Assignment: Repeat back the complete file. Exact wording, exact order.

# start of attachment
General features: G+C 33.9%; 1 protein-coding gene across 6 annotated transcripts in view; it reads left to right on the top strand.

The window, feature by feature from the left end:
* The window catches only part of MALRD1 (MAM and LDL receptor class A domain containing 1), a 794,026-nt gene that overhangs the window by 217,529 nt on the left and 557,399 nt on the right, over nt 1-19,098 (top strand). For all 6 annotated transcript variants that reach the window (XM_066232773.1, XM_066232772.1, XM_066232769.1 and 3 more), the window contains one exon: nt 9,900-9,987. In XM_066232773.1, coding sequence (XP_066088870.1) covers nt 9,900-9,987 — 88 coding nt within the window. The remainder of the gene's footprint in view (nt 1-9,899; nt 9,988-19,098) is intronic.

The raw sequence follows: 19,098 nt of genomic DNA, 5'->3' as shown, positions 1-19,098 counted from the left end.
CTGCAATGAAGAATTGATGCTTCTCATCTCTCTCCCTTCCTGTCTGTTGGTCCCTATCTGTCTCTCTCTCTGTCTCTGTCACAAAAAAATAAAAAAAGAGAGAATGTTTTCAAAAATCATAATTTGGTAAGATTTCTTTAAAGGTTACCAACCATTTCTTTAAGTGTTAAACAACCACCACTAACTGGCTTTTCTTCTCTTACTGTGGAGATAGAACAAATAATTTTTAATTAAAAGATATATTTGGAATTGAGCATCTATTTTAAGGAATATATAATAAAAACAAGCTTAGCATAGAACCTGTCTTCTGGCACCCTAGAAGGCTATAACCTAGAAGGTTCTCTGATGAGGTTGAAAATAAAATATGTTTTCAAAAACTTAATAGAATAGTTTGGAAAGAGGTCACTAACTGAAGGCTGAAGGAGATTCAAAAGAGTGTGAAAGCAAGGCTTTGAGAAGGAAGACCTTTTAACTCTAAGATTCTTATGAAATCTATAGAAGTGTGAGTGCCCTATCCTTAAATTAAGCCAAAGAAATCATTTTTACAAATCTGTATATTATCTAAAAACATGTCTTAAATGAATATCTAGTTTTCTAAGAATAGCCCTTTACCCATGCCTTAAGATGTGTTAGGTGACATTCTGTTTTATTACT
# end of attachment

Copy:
General features: G+C 33.9%; 1 protein-coding gene across 6 annotated transcripts in view; it reads left to right on the top strand.

The window, feature by feature from the left end:
* The window catches only part of MALRD1 (MAM and LDL receptor class A domain containing 1), a 794,026-nt gene that overhangs the window by 217,529 nt on the left and 557,399 nt on the right, over nt 1-19,098 (top strand). For all 6 annotated transcript variants that reach the window (XM_066232773.1, XM_066232772.1, XM_066232769.1 and 3 more), the window contains one exon: nt 9,900-9,987. In XM_066232773.1, coding sequence (XP_066088870.1) covers nt 9,900-9,987 — 88 coding nt within the window. The remainder of the gene's footprint in view (nt 1-9,899; nt 9,988-19,098) is intronic.

The raw sequence follows: 19,098 nt of genomic DNA, 5'->3' as shown, positions 1-19,098 counted from the left end.
CTGCAATGAAGAATTGATGCTTCTCATCTCTCTCCCTTCCTGTCTGTTGGTCCCTATCTGTCTCTCTCTCTGTCTCTGTCACAAAAAAATAAAAAAAGAGAGAATGTTTTCAAAAATCATAATTTGGTAAGATTTCTTTAAAGGTTACCAACCATTTCTTTAAGTGTTAAACAACCACCACTAACTGGCTTTTCTTCTCTTACTGTGGAGATAGAACAAATAATTTTTAATTAAAAGATATATTTGGAATTGAGCATCTATTTTAAGGAATATATAATAAAAACAAGCTTAGCATAGAACCTGTCTTCTGGCACCCTAGAAGGCTATAACCTAGAAGGTTCTCTGATGAGGTTGAAAATAAAATATGTTTTCAAAAACTTAATAGAATAGTTTGGAAAGAGGTCACTAACTGAAGGCTGAAGGAGATTCAAAAGAGTGTGAAAGCAAGGCTTTGAGAAGGAAGACCTTTTAACTCTAAGATTCTTATGAAATCTATAGAAGTGTGAGTGCCCTATCCTTAAATTAAGCCAAAGAAATCATTTTTACAAATCTGTATATTATCTAAAAACATGTCTTAAATGAATATCTAGTTTTCTAAGAATAGCCCTTTACCCATGCCTTAAGATGTGTTAGGTGACATTCTGTTTTATTACT